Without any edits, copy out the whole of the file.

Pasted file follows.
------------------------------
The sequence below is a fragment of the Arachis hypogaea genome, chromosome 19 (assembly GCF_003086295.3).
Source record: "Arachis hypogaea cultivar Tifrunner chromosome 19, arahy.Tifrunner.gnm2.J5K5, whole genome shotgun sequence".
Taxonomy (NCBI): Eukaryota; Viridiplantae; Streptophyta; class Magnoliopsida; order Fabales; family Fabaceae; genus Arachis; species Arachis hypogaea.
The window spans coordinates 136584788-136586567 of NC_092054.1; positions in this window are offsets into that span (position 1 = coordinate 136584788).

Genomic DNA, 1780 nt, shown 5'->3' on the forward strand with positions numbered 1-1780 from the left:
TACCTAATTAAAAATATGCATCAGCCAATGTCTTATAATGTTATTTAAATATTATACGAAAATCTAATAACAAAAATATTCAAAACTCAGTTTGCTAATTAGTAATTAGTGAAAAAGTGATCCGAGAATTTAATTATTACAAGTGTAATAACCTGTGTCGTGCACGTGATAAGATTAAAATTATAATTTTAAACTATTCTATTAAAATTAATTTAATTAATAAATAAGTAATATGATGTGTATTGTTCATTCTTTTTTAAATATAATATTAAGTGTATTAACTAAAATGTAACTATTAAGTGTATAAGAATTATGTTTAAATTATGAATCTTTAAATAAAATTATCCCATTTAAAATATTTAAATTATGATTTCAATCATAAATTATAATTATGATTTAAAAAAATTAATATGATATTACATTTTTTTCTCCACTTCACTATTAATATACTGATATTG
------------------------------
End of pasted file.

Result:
The sequence below is a fragment of the Arachis hypogaea genome, chromosome 19 (assembly GCF_003086295.3).
Source record: "Arachis hypogaea cultivar Tifrunner chromosome 19, arahy.Tifrunner.gnm2.J5K5, whole genome shotgun sequence".
Taxonomy (NCBI): Eukaryota; Viridiplantae; Streptophyta; class Magnoliopsida; order Fabales; family Fabaceae; genus Arachis; species Arachis hypogaea.
The window spans coordinates 136584788-136586567 of NC_092054.1; positions in this window are offsets into that span (position 1 = coordinate 136584788).

Genomic DNA, 1780 nt, shown 5'->3' on the forward strand with positions numbered 1-1780 from the left:
TACCTAATTAAAAATATGCATCAGCCAATGTCTTATAATGTTATTTAAATATTATACGAAAATCTAATAACAAAAATATTCAAAACTCAGTTTGCTAATTAGTAATTAGTGAAAAAGTGATCCGAGAATTTAATTATTACAAGTGTAATAACCTGTGTCGTGCACGTGATAAGATTAAAATTATAATTTTAAACTATTCTATTAAAATTAATTTAATTAATAAATAAGTAATATGATGTGTATTGTTCATTCTTTTTTAAATATAATATTAAGTGTATTAACTAAAATGTAACTATTAAGTGTATAAGAATTATGTTTAAATTATGAATCTTTAAATAAAATTATCCCATTTAAAATATTTAAATTATGATTTCAATCATAAATTATAATTATGATTTAAAAAAATTAATATGATATTACATTTTTTTCTCCACTTCACTATTAATATACTGATATTG